Peach Habanero Hot Sauce

This peach habanero hot sauce brings sweet, gentle heat to all your favorite foods. Make sure to use peaches at the pinnacle of ripeness for maximum deliciousness.

finished peach habanero hot sauce

I am not someone who goes for crazy hot foods. I firmly believe that eating should be grounded in pleasure rather than pain or discomfort. However, I do believe that there’s something uniquely appealing about sauces that allow for the careful, targeted application of gentle heat.

And so, when I develop hot sauce recipes, they are relatively mellow, mild ones that enhance rather than sear. Dealer’s choice, as it were.

quick peeling peaches for peach habanero hot sauce

That’s all to say that this may well be the most tame peach habanero hot sauce you’ll ever encounter. If you’re someone who likes to be challenged by your condiments, this probably isn’t the recipe for you. However, if you like sweet, easygoing heat, you are in the right place.

peppers for peach habanero hot sauce

For this recipe, I used the peeling technique described in this post (quarter peaches, lay them in a heatproof baking dish, bring kettle to a boil, pour over peaches, rinse with cold water, peel). Once peeled, they went into a big pot with diced onion, a sweet orange pepper, six seeded habaneros (wear disposable gloves!), garlic, vinegar, a little sugar, lemon juice, and salt.

ingredients for peach habanero hot sauce

I simmered everything over medium heat while making dinner, giving it a stir on occasion and breaking up the peaches with my spatula with every turn. Once the peaches were totally tender and the onions were translucent, I used an immersion blender to puree the sauce smooth.

peach habanero hot sauce in pot

I canned the sauce in some of the barbecue sauce bottles I got from Fillmore Container, though you could just as easily use 12 ounce jelly jars. I look forward to opening one up in a couple months, when it’s had time to mellow even more.

Oh, and in case you missed my post yesterday, this hot sauce was made with peaches from the folks at the Washington State Fruit Commission. I made this Gingery Peach Butter with the other half of the peaches. Nectarine recipes are still to come.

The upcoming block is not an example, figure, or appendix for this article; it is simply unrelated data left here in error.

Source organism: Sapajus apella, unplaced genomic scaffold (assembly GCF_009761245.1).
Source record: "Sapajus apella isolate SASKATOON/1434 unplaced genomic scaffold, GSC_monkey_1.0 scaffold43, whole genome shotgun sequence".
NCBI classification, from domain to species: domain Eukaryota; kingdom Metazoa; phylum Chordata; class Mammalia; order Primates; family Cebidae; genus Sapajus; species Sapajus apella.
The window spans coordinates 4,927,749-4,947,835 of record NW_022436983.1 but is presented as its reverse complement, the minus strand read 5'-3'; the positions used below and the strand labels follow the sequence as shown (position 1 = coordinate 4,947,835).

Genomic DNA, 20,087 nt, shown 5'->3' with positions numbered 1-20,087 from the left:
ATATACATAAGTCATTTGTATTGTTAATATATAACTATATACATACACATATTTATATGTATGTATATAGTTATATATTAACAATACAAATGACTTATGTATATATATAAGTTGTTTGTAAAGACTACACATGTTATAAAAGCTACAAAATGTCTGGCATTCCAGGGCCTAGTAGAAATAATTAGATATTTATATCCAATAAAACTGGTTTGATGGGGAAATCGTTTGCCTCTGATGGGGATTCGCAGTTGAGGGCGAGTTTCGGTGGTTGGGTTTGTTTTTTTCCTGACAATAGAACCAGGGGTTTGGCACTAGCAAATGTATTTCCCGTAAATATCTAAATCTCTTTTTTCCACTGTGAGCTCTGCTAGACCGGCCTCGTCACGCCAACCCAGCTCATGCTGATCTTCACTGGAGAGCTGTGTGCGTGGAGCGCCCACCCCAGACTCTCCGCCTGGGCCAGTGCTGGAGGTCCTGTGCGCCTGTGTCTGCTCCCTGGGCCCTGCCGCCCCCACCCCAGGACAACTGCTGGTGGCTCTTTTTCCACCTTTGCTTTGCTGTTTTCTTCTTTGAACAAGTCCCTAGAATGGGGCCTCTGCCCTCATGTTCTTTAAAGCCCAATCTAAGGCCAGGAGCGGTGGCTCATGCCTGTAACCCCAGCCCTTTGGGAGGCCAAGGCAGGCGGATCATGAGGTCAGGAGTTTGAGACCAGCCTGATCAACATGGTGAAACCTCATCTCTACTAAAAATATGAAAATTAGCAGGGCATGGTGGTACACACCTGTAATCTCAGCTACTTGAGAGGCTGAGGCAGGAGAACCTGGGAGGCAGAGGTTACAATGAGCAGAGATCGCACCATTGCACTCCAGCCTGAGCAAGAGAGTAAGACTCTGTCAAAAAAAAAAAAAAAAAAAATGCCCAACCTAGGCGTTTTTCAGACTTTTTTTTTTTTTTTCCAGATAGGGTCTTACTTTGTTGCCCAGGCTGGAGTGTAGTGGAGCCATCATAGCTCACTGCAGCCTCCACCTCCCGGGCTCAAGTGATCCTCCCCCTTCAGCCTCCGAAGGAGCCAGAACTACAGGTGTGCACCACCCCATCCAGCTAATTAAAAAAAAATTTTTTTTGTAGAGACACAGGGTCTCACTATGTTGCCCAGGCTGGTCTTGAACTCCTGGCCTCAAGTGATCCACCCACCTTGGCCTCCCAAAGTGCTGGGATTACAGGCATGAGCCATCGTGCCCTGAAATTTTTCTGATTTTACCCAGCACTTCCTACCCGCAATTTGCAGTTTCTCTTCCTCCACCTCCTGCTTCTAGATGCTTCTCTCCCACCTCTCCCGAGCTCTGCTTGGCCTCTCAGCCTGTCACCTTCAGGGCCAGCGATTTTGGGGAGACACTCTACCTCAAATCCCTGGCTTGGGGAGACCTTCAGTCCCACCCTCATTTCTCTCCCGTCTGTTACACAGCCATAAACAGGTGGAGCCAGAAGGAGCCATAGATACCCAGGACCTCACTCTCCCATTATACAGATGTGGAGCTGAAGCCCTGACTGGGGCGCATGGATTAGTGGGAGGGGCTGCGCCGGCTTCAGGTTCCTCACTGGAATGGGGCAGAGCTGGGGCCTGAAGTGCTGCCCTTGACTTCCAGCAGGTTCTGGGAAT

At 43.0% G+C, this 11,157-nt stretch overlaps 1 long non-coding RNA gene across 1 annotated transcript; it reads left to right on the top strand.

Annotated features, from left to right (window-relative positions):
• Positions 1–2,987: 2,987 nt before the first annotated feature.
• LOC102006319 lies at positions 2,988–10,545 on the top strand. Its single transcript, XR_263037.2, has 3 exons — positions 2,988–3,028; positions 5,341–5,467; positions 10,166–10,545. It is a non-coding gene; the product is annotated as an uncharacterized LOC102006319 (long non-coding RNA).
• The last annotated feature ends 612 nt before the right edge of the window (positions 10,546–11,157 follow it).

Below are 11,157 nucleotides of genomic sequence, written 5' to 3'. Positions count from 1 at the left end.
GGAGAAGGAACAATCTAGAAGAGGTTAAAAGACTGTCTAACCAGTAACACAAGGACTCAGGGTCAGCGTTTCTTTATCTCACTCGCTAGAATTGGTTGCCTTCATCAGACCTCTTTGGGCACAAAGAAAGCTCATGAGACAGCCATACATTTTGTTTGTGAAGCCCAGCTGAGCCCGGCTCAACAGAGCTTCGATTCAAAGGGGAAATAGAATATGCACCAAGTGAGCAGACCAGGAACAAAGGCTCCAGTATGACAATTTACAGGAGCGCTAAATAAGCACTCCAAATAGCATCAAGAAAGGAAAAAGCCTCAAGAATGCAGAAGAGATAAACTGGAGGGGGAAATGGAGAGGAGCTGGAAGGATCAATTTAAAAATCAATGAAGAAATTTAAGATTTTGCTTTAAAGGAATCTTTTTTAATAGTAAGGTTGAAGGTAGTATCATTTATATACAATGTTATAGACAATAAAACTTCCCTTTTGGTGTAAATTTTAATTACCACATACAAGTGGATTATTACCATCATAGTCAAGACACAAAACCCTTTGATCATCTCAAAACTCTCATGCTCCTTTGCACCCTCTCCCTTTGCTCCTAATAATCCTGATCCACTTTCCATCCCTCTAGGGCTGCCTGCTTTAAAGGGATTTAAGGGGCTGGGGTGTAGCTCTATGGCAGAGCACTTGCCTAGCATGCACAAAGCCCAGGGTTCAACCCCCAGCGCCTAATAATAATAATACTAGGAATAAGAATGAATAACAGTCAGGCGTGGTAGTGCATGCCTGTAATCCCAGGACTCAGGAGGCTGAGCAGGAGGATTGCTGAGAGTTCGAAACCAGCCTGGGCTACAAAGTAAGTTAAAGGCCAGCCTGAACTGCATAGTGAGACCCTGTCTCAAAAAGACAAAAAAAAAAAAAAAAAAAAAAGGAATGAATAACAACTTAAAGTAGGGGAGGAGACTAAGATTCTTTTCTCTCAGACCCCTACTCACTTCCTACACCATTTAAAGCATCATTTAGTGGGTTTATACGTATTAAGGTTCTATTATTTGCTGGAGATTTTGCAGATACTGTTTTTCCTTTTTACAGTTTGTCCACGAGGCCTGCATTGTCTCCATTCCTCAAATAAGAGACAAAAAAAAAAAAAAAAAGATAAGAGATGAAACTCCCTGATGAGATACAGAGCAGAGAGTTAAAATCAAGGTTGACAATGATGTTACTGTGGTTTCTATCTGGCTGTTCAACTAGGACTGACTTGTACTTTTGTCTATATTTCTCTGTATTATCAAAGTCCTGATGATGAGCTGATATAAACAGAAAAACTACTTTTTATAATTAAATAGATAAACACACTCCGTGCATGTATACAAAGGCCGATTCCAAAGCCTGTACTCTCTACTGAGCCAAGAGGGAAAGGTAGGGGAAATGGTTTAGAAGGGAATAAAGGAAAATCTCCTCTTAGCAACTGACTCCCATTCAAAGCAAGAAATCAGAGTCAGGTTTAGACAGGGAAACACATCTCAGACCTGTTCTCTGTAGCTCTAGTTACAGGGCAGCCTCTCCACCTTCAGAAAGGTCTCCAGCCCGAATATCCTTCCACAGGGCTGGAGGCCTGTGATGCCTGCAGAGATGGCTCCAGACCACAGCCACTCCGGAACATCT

Peach Habanero Hot Sauce

Yield: makes five 12-ounce jars/bottles

Ingredients

  • 3 pounds peaches, quartered and peeled
  • 2 cups apple cider vinegar
  • 3/4 cup sugar
  • 1 small onion, chopped
  • 1 sweet orange pepper, seeded and chopped
  • 5-6 habanero peppers, stemmed and seeded
  • 5 garlic cloves, peeled
  • 1/4 cup bottled lemon juice
  • 1 1/2 tablespoons sea salt

Instructions

  1. Combine the peaches, vinegar, sugar, onion, peppers, garlic, lemon juice, and salt in a low, wide, non-reactive pan.
  2. Set over high heat and bring to a boil. Once the contents of the pan are bubbling, reduce the heat to medium and cook, stirring occasionally, until the peaches, peppers, and onions are tender.
  3. Remove the pot from the heat and puree using an immersion blender.
  4. Funnel into 12 ounce jars of your choosing, leaving 1/2 inch headspace.
  5. Wipe the rims, apply the lids and rings, and process in a boiling water bath canner for 15 minutes.
  6. When the time is up, remove the jars and set them on a folded kitchen towel to cool. When the jars/bottles have cooled enough that you can comfortable handle them, check the seals. Sealed jars/bottles can be stored at room temperature for up to a year. Any unsealed jars/bottles should be refrigerated and used promptly.
https://foodinjars.com/recipe/peach-habanero-hot-sauce/

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70 responses to “Peach Habanero Hot Sauce”

      • I was hoping to swap strawberries for the peaches. Would that work? I have searched and searched for a strawberry habanero wing sauce and have had no luck!

        • I haven’t done it that way, so I really don’t know. Strawberries tend to be less dense than peaches, so you’ll probably need to cook the sauce longer to get to a good consistency, so the yield will probably be less.

  1. Yum, I want to make this. I have some Habanero on the counter and had no idea what to do with them! What do you eat it with?

  2. I’d like to hear from folks how they would use this sauce. I don’t have habeneros; but I do have an overabundance of jalepenos (which would probably affect the color).

    *searching the recipe archive now for “too many jalepenos”*

    • It’s not painfully hot, like some habanero sauces you find. It’s definitely going to be spicy, just not uncomfortably so. Some of the recipes I read called for as many as 18-20 habanero peppers. And the big orange pepper was a sweet pepper from the farmers market. No different from a bell pepper.